8. Hi everybody, Five weeks ago I started building a P2V-7 Neptune.While it had been om my project list since 1989 (when I bought the Hasegawa kits and the Falcon"glass" and P2V-5 conversion) it became reality now because of a chat with a fellow modeller here in Britmodeller. This chap was interested in, among other things, Argentine Navy markings for the grey/white P2V-7 neptunes... Since I had the same hankering I decided that I was going to crib together a decal sheet (a part of the project since the beginning since there are NO decal sheets for this subject) and share! However... the more I looked at pictures of the original the clearer it was that the Neptunes bought in 1977 had been painted in different fonts than the standard used in other aircraft. I ended up drawing an entire sheet from scratch, including the stencils in Spanish. Sorry for the intrusive watermarking. Some of my earlier work was plagiarized wholesale and sold without so much as a by your leave... Not contented with that I was publicly vilified by the ripoff artists for protesting the theft. He'll be doing 2-P-111 and I'll be doing 2-P-112 So we'll both end up with unique models No risk of getting to an exhibition/competition just to find out that there's at least one chap with exactly same model as your latest pride and joy! So now to the plastic! Hasegawas kit is 45 years old but fully buildable - it has better fit than any number of modern kits I could mention. It needs detailing though... and it has two errors that become very visible once pointed out (quoting Thommy Thomason - USN Aviation researcher and modeller extraordinaire). Nosewheel well is NOT centered and it is broader than the kit parts - however the nose geat itself is aligned with the fuselage centerline. https://tailhooktopics.blogspot.no/2014/02/hasagawa-p2v-neptune-kit.html So I widened the opening and added a 0.9 cm plastic strip on the port side to adjust the well opening So I went on to measuring and cutting the first bulkhead (back wall in the observer's compartment The pieces for the new wheel well Using part of the original wheel well was an easy way to keep the landing gear leg centered as per the original. Here's the wheel well getting "squared" Since the roof of the new wheel well is going to be the cockpit module floor I sanded the resin part very thin and then I glued plastic sheet to the bottom - making the glueing of the wheel well much simpler. I hate cyanoacrylate glue. The measuring wheel well notes: And here's the finished wheel well & observer compartment before detailing The big opening is the entry to the aircraft; the crawlway is visible just beyond. The grey plastic is what's left of the original part. Here's a view of the three modules together and the way I used to get them to stay in place: A view of the whell wel in place before detailing and being glued to its place (it is NOT glued in this photo)... ...and the observer's compartment After some light detailing: And the view from the front Finally this is what the "Works" looks like! Cheers, Moggy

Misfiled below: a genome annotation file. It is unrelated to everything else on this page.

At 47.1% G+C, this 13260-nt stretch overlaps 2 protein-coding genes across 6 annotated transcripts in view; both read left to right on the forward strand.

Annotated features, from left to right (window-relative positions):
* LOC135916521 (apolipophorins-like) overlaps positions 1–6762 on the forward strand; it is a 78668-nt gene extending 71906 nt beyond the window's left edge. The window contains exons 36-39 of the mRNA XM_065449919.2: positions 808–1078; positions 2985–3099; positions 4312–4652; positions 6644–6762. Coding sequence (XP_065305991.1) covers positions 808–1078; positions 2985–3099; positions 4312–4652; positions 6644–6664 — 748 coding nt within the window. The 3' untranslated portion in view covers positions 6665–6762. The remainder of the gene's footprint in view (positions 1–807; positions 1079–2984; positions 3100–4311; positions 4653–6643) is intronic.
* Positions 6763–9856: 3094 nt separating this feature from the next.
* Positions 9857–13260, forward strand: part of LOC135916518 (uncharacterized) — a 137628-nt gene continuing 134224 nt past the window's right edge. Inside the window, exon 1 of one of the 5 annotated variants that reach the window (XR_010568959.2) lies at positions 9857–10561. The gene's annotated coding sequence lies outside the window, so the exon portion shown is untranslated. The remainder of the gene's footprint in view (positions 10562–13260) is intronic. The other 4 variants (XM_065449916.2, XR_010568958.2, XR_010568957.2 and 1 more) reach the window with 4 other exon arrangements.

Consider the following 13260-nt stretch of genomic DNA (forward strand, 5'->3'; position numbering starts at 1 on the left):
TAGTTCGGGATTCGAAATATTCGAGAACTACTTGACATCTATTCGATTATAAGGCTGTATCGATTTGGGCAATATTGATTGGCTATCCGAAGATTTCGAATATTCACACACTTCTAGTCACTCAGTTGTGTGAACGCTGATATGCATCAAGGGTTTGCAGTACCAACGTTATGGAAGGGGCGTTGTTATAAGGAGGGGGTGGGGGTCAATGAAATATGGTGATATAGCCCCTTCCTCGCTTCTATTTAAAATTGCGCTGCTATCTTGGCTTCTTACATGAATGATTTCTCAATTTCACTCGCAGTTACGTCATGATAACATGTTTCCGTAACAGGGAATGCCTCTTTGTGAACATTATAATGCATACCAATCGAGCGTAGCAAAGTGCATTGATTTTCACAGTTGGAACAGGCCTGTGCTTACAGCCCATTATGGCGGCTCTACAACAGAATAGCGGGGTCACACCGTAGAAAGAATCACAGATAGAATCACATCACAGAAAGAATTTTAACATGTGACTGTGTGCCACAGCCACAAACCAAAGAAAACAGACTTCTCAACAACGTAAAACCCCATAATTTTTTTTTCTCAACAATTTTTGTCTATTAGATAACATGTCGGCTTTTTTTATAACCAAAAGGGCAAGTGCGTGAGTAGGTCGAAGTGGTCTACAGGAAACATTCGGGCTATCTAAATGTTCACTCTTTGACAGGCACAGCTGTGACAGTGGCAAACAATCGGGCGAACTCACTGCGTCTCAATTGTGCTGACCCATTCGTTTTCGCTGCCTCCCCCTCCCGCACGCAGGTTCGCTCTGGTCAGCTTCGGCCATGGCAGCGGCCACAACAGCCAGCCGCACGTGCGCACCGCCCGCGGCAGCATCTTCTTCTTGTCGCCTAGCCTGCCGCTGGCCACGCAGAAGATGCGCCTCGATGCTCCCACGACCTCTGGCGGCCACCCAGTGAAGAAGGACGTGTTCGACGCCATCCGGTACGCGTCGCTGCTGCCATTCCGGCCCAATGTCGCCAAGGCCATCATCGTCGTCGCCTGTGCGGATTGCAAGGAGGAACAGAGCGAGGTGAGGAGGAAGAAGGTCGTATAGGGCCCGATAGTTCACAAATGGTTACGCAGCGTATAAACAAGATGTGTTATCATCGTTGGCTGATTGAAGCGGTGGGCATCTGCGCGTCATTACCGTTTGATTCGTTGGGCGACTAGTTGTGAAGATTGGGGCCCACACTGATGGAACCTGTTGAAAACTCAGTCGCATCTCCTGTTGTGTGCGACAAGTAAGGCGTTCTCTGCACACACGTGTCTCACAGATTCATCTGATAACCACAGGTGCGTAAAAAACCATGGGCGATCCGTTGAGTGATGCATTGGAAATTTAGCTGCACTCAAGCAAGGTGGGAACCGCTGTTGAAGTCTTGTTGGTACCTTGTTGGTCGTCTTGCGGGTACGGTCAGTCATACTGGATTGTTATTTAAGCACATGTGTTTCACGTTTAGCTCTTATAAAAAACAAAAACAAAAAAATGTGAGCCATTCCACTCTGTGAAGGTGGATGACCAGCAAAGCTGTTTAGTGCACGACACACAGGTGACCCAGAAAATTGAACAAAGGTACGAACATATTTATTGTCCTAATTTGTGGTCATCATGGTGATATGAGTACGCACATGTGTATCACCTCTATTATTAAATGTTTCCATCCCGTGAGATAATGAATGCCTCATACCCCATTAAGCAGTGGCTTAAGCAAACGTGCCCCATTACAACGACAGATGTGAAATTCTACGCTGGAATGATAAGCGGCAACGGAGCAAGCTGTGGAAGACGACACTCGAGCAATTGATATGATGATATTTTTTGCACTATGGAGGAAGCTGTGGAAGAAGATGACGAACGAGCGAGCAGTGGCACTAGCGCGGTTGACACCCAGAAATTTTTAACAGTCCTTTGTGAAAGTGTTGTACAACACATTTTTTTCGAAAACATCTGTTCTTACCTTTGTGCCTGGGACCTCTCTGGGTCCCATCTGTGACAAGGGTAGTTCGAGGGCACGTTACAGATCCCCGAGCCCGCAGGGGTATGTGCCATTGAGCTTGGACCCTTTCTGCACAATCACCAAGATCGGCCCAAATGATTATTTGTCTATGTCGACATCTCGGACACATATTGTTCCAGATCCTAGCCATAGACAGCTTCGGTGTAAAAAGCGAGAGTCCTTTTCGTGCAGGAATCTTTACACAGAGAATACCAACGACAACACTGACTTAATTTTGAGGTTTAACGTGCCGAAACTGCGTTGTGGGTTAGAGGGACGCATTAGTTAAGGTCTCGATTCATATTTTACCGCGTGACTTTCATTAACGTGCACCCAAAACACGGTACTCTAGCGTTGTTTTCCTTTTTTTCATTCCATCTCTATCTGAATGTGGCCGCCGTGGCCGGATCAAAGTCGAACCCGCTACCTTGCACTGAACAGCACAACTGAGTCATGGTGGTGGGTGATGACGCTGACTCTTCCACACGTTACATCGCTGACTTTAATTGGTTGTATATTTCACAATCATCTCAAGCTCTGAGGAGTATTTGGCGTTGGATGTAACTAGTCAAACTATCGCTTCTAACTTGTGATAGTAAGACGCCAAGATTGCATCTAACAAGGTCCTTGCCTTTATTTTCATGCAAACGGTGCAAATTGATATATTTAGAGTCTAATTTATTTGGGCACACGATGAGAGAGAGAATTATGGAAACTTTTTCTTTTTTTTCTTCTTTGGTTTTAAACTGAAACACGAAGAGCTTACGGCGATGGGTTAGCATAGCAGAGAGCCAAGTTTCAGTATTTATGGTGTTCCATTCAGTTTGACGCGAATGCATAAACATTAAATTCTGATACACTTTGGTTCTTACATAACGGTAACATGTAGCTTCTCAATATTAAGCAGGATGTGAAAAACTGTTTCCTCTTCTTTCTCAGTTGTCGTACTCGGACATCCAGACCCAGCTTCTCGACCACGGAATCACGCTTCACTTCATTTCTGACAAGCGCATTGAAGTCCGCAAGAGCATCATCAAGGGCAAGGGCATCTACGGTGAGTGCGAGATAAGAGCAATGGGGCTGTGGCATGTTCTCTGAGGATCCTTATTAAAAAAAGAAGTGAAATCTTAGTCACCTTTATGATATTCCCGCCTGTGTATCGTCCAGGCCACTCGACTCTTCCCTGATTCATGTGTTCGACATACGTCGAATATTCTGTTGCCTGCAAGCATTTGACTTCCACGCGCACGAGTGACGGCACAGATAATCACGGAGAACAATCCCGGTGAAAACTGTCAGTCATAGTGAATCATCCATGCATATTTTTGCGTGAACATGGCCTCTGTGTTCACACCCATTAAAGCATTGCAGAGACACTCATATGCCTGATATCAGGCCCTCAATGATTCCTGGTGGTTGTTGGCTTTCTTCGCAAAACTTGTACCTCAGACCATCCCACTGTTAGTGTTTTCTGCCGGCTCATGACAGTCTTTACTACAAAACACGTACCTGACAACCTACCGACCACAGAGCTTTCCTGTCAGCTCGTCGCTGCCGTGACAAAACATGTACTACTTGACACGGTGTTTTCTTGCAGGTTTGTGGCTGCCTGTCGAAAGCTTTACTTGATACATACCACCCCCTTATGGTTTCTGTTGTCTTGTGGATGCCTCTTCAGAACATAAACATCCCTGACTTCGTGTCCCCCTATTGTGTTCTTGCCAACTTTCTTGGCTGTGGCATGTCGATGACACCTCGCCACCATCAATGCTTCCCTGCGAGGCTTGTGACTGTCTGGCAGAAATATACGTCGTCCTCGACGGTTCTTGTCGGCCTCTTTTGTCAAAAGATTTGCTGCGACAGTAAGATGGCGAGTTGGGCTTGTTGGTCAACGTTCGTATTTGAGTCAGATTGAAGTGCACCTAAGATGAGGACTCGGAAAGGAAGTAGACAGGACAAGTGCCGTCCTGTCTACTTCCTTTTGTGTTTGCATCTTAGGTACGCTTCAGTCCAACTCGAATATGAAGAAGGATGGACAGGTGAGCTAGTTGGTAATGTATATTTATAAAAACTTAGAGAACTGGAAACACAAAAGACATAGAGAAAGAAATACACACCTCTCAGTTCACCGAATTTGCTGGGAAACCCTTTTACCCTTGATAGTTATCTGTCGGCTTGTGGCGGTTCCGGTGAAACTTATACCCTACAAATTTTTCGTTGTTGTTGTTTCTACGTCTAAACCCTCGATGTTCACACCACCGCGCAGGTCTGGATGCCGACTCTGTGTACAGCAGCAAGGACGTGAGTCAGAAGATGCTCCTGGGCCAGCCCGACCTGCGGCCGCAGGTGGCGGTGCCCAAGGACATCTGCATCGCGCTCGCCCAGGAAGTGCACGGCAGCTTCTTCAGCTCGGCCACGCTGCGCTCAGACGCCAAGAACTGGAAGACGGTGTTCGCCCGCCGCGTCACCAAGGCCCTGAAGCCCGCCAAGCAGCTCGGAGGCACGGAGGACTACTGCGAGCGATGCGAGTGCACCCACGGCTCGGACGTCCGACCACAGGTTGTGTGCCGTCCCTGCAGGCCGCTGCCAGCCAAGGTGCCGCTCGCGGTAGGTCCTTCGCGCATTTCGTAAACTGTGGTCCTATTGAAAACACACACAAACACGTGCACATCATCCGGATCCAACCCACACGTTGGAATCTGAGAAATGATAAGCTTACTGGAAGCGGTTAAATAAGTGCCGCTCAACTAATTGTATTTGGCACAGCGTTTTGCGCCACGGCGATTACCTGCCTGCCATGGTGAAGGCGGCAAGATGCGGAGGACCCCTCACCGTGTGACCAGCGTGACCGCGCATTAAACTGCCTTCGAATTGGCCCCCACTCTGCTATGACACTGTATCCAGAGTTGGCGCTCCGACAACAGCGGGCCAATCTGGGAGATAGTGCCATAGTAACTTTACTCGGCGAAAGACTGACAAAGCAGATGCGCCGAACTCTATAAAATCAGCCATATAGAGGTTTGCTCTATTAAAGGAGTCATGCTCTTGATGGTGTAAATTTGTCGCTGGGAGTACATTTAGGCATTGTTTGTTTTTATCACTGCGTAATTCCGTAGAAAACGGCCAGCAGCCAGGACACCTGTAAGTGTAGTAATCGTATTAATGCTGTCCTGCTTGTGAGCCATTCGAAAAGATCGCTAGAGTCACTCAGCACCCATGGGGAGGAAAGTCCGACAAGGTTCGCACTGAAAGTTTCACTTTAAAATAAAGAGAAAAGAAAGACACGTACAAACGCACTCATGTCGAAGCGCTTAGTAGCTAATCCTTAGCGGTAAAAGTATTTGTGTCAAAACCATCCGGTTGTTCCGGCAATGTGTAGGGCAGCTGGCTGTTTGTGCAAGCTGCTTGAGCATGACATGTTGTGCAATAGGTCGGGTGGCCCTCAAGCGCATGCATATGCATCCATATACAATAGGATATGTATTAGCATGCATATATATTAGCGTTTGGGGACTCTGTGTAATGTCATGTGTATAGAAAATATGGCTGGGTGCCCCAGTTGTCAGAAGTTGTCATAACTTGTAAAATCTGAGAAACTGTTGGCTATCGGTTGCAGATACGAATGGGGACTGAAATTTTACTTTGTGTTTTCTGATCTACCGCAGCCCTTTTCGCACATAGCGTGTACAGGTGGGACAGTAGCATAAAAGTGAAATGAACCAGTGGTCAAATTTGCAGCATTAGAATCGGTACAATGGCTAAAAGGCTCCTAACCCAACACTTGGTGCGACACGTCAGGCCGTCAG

9. Resin2detail is working on a 1/48th Lockheed P2V Neptune multimedia kit - ref. Source: https://m.facebook.com/story.php?story_fbid=999011493622936&id=532753560248734 V.P.
  10. Here a first post from one I made a while back. A Neptune P2V-7B with resin nose and aftermarket flaps. Just checking if my first post is displaying correctly. Hope you like it.
  11. Hi, I've watched Paul Budzik videos about scratchbuilding a 1/48 Neptune, and a North American AJ-2 wandered in my imagination. I've looked at the articles on Mr Budzik's site, and I'm wondering about one thing: how is the fuselage cast. From what I gathered, he made a wood fuselage (a modelling clay one for his superb 1/72 Boeing Clipper). Then he made plaster molds, so far I can follow. What I don't quite follow is next step. How did he make his resin fuselage halves for the Clipper? The Neptune videos have stopped coming (I know, I should wait but...). Has anybody here got ideas about how Mr Budzik does his magic? TIA, S.
  12. Lockheed P-2 Neptune. Royal Australian Air Force L-726 Neptune P2V-7/SP-2H A89-280 at The RAAF Museum, Townsville, Queensland. Pics thanks to Graeme H.
  13. Blackbird Models is working on a 1/72nd Lockheed P2V-5 Neptune/RAF MR.1 resin conversion set for Hasegawa kit - ef. Source: https://www.facebook.com/permalink.php?story_fbid=1233629513396694&id=173300159429640 V.P.
  14. Hi all, I'm currently researching details on the Netpune P2V for a future build and had a question regarding the starboard wing tank. In many variants the front of this is a glazed teardrop fairing containg a searchlight, and on recon versions, a more powerful arc-light. My question is, was it only lighting fitted into that region of the aircraft, (even on Antarctic versions that I'm interested in specifically), and was there always a light present? Any fruits of the collective wisdom gratefully received as ever. Kind regards, Tony
  15. As promised over in the IP section a couple of weeks ago, here are some photos of my finished P2V-3 Neptune. My thanks to all who offered useful information and encouragement during the build. I hope you enjoy looking at this unique model, as much as I enjoyed building her, warts and all! Thanks for looking... Ed
  16. Lockheed P2V-5 C/N 128422 now N1386C "Tanker 44" Operated in the air fire fighting role by the aptly named Neptune Aviation Services in Missoula, USA. Pics thanks to Iwan Bögels.
  17. This is the Hasegawa 1/72 P-2H (P2V-7) Neptune that was built for the informal Neptune Build. I had one of the old boxings and the decals were worthless. It did go together fairly well, but not as easy as you would think from a Hasegawa kit. For all the wonderful machinations in making this kit the WIP thread is here: http://www.britmodeller.com/forums/index.php?/topic/234963193-p2v-7-neptune-blue-blue-and-blue;-finished/. For a 1/72 kit, it is quite large. Although the Neptune served in Vietnam, where I was and the time period I was there, we did not meet so I have no experience up close and personal with one. For the most part I enjoyed the build. I have the Revell reboxing of this kit and will do that one soon. Here are the finished results. And here it is in its new home. As always, all comments welcome.
  18. Enjoy A-4 Skyhawks by tony_inkster, on Flickr IMG_9651_done by tony_inkster, on Flickr Constellation by tony_inkster, on Flickr IMG_9648_done by tony_inkster, on Flickr P-2 Neptune by tony_inkster, on Flickr IMG_9646_done by tony_inkster, on Flickr A-4 Skyhawks by tony_inkster, on Flickr A-4 Skyhawks by tony_inkster, on Flickr A-4 Skyhawks by tony_inkster, on Flickr A-4 Skyhawks by tony_inkster, on Flickr